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Sorry, UConn isn't one of the best teams in the country

Fresh off a stunning title winning Maui Invitational that placed Kemba Walker in the temporary pantheon of college basketball players everyone is going gaga over, I have this simple analogy that should best articulate the expectation level we should set for Jim Calhoun's club for the rest of the season:

Walker is Michigan quarterback Denard Robinson, and the Huskies are the 2010 Wolverines football team.

Enjoy this now, Husky fans, it's not going to last. This team is good but they're not great, and they are by no means "one of the best teams in the country."

Should we toss out their off-season drama and lack of experience, and declare them as an upper-echelon Big East team that we simply underestimated coming into the season? Well, if we must, let's at least collect our breath, get some perspective and re-visit a handful of  teams that found early season success but were far removed from conversations on elite teams just days, weeks, and months later.

  • Last year, led by freshman Kenny Boynton, Florida accumulated early season victories against Michigan State and Rutgers to capture the Legends Classic in Atlantic City. The Gators must have something right? Wrong. After starting the season 8-0, the Gators went 2-3 in December (including an awful loss to South Alabama in Gainesville) setting off a series of unfortunate events that ended with a 9-7 SEC season and NCAA Tournament 10 seed.
  • In 2007, after running through the Pre-Season NIT, and boasting an average scoring margin of 19.4 points through December, Texas A&M rose to as high as #9 in the coaches poll by mid-January. It was all for naught. The Aggies went 8-8 in conference play, dropped out of the top 25 entirely, and lost to UCLA in the second round of the tournament. Even worse, I can't even name a single player from this club.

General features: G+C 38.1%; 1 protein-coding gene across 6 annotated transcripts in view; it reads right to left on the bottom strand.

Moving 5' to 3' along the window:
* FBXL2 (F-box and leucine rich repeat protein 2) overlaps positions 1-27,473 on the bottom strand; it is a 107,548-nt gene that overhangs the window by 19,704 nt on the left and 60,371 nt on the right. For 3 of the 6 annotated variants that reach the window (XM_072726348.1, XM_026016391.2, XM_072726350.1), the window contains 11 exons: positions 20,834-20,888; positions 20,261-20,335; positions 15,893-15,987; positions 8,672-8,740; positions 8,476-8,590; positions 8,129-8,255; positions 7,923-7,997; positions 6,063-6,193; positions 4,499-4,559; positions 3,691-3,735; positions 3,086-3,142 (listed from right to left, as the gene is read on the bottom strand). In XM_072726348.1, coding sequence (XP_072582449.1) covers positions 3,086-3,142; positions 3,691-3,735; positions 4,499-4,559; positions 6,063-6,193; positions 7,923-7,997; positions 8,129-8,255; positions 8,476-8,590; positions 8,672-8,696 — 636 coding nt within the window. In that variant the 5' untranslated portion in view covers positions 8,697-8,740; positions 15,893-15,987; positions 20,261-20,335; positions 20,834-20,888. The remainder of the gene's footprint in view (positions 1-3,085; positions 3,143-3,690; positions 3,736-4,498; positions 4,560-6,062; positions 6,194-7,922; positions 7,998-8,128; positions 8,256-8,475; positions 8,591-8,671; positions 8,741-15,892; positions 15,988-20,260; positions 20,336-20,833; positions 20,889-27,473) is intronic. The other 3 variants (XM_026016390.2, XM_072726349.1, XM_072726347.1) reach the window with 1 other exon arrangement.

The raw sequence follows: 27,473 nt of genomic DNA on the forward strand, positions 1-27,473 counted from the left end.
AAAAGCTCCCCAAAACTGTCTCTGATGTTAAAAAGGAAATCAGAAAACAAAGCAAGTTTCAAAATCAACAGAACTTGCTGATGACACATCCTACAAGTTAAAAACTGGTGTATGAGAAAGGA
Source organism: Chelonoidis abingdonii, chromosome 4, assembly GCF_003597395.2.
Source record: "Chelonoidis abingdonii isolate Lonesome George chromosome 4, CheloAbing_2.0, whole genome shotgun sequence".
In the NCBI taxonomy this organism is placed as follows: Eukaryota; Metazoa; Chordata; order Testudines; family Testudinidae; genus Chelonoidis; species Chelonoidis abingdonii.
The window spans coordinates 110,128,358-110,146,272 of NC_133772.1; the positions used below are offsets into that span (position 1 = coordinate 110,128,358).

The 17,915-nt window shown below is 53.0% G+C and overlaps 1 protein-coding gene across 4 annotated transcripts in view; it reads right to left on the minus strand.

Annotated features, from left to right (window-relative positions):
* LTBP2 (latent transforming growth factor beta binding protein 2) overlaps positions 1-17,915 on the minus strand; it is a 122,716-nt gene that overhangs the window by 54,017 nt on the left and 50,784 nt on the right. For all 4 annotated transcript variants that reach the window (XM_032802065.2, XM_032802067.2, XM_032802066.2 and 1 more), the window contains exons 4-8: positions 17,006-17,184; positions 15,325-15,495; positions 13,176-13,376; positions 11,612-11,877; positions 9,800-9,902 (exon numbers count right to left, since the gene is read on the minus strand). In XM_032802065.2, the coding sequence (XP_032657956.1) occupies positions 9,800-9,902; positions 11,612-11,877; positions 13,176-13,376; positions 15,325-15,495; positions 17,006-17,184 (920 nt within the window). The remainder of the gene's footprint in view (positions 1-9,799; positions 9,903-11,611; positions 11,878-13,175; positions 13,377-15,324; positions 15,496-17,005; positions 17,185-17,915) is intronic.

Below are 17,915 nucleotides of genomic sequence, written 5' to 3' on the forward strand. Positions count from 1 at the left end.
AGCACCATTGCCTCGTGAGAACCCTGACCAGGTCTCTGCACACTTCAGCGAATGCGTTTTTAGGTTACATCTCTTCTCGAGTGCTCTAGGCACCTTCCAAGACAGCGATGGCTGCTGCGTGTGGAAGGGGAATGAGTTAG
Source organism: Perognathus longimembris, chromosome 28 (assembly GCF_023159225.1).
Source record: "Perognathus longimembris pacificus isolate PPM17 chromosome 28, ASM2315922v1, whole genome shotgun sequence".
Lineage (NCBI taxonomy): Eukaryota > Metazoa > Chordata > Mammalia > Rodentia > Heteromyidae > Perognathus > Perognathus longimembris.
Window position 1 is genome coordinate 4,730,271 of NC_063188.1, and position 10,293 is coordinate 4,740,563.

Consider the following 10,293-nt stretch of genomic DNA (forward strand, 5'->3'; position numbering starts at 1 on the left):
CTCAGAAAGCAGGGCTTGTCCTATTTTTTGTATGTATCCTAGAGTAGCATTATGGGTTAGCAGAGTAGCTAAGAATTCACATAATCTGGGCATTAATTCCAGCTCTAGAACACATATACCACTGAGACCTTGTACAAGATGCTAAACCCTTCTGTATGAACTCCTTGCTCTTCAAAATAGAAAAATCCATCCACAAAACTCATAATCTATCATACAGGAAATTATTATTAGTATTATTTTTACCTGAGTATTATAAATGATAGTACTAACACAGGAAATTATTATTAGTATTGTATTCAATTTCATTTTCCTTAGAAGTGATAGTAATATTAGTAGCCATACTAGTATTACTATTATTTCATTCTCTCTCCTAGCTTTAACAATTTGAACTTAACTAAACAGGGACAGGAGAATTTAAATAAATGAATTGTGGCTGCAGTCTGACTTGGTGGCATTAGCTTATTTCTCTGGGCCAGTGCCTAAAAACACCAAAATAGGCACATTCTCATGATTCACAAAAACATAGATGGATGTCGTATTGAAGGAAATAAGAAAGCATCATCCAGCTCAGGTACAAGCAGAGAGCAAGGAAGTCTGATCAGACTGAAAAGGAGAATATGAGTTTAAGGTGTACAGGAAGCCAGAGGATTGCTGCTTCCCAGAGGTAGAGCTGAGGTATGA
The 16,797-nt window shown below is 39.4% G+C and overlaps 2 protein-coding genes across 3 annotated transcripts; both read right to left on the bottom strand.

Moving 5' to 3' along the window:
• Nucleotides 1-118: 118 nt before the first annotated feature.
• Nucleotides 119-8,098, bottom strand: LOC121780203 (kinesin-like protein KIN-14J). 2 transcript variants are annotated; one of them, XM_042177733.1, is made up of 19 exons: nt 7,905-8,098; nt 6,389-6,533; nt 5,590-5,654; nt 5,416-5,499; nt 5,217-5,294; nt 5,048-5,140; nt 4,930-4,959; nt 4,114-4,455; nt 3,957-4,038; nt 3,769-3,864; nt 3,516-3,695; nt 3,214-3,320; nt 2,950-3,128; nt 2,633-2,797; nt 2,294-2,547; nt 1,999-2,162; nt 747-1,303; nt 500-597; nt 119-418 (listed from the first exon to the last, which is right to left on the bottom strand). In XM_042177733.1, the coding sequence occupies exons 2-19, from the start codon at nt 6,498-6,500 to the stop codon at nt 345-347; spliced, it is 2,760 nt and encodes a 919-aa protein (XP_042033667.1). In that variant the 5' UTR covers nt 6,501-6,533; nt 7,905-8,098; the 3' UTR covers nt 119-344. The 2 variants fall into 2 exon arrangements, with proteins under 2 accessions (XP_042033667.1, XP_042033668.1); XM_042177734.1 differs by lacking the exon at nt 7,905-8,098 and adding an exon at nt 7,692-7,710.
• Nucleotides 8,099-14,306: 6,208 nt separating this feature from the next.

• And my personal favorite, the 2006-2007 Clemson Tigers. Always one to jump out to a quick start then find themselves begging for an at-large berth by late February, the Tigers were the last remaining undefeated team at 16-0 creating an abnormal amount of "buzz" (whatever that means) around Littlejohn Coliseum. But then the wheels came off and the axles just blew out. The Tigers lost nine of their first 11 ACC conference games, struggled mightily on offense and were put out of their misery in the first round of the ACC Tournament. To the NIT it was. That exceptional start was long forgotten.
  • Additionally, we all know what happened to the 2009-2010 Texas Longhorns.

While it's only half the games of an NBA season, a college basketball season is long; many variables can manifest themselves between November/December and March. The Huskies, while there's no denying they have a star point guard that will be able to carry them through a rigorous Big East schedule, really don't have any other options on the wings. Down low, Alex Oriakhi, while currently averaging 12 rebounds per game, still has bouts of playing with two left feet. En route to the championship, Walker accounted for 38 percent of the Huskies scoring, and logged 76 total minutes against Michigan State and Kentucky. While laudable and awesome, that sort of output is difficult to sustain.

It was a blast to watch Walker do work out in Maui, I just don't think winning one early-season tournament should serve as precursor for a successful season. Hopefully, we can all temper our level of excitement.